Brinks Gilson & Lione Offers New Edition of Primer on the ABCs of IP Law
ANN ARBOR - Brinks Gilson & Lione, one of the largest intellectual property law firms in the U.S., announces the publication of the third edition of its intellectual property law primer, The Basic Principles of Intellectual Property Law. The primer was originally published in 2006 and has since been updated to reflect recent court decisions and changes in intellectual property as a result of the America Invents Act of 2011 (“Patent Reform”).
The principal author of The Basic Principles of Intellectual Property Law is Steven L. Oberholtzer, managing partner of the Ann Arbor office of Brinks and a member of the firm’s board of directors. Oberholtzer focuses his practice on patent and trademark counseling, corporate intellectual property policy development and administration, technology licensing, joint development and joint venture relationship agreements. He has extensive experience and expertise in the intellectual property legal issues of the automotive industry and a lifelong interest in the industry and its products. Oberholtzer has acted as primary outside counsel for a number of Tier 1 and lower Tier suppliers and these engagements included worldwide responsibility for all intellectual property issues. He has significant experience in technology areas including medical devices, lasers, fiber optics, optical devices and heavy industrial equipment. In addition, he has acted as trial counsel in a number of patent infringement litigation cases.
“Intellectual property issues have always been important in the business world, but perhaps never more so than they are today,” said Oberholtzer. “Virtually everyone in the commercial world interacts with intellectual property issues, but is seldom aware of such matters. In fact, individuals encounter at least 1,500 trademarks daily and up to 30,000 in the supermarket.”
While IP law can be complex, The Basic Principles of Intellectual Property Law primer provides general information within the four categories of intellectual property law: patents, copyrights, trademarks and trade secrets. Also covered in the primer are contract law and intellectual property protection and defense because, while intellectual property is considered intangible, it is still property in the truest sense and thus gives rise to legal rights, duties and consequences.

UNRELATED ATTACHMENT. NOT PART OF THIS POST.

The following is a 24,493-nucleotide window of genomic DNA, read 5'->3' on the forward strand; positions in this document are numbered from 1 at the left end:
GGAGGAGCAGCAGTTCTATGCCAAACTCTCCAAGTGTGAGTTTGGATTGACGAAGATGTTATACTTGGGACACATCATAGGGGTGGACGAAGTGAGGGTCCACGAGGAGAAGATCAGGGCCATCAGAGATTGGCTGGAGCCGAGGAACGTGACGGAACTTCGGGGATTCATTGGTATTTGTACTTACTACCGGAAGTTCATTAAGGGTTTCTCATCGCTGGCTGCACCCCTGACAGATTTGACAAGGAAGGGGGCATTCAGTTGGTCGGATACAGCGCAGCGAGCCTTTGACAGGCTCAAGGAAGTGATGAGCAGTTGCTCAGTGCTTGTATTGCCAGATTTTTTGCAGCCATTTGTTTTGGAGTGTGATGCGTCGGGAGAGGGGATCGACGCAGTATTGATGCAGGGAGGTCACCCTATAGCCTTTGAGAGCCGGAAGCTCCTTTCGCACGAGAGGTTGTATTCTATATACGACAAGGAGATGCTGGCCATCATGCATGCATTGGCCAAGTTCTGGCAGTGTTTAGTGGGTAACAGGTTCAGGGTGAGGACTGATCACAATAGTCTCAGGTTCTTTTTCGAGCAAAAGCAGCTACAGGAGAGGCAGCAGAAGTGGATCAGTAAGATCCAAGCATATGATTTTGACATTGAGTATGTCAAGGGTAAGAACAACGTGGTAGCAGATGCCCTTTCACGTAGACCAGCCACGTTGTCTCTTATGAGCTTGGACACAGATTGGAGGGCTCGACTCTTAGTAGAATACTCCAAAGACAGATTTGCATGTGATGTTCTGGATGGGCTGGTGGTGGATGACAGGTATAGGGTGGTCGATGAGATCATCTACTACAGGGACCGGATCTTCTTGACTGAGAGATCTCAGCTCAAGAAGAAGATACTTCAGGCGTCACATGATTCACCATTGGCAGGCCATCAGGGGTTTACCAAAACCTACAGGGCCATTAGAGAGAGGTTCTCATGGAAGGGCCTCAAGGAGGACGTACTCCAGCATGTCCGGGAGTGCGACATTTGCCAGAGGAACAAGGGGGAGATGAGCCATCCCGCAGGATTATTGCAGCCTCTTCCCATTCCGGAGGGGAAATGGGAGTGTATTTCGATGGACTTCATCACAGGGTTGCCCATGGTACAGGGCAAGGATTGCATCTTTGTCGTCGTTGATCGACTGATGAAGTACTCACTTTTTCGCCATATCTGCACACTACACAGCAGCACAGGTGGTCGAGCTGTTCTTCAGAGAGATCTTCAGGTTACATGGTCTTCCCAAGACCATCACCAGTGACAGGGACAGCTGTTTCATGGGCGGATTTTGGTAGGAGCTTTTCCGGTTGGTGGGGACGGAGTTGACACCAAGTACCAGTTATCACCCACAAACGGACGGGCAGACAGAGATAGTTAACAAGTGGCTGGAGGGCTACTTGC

“Information in the primer will provide readers the ability to identify intellectual property assets and undertake protective measures,” explains Oberholtzer. “A lack of understanding in the arena of intellectual property has proven costly to numerous individuals and companies.”
In addition to Oberholtzer, contributing authors of the primer include the following attorneys from Brinks’ Michigan offices: William R. Boudreaux, Kelly K. Burris, Robert K. Fergan, Eric J. Sosenko and Michael N. Spink. Authors from other offices include Jennifer L. Fox, William H. Frankel, Mary M. Squyres and Katherine L. Tabor.
The Basic Principles of Intellectual Property Law is available at no charge by visiting the Brinks website.
Brinks Gilson & Lione
Brinks has more than 160 attorneys, scientific advisors and patent agents who specialize in intellectual property, making it one of the largest intellectual property law firms in the U.S. Clients around the world use Brinks to help them identify, protect, manage and enforce their intellectual property. Brinks lawyers provide expertise in all aspects of patent, trademark, unfair competition, trade secret and copyright law. The Brinks team includes lawyers with advanced degrees in all fields of technology and science. Brinks has offices in Ann Arbor, Detroit, Chicago, Washington, D.C., Research Triangle Park, N.C., Salt Lake City and Indianapolis. More information is available at www.brinksgilson.com.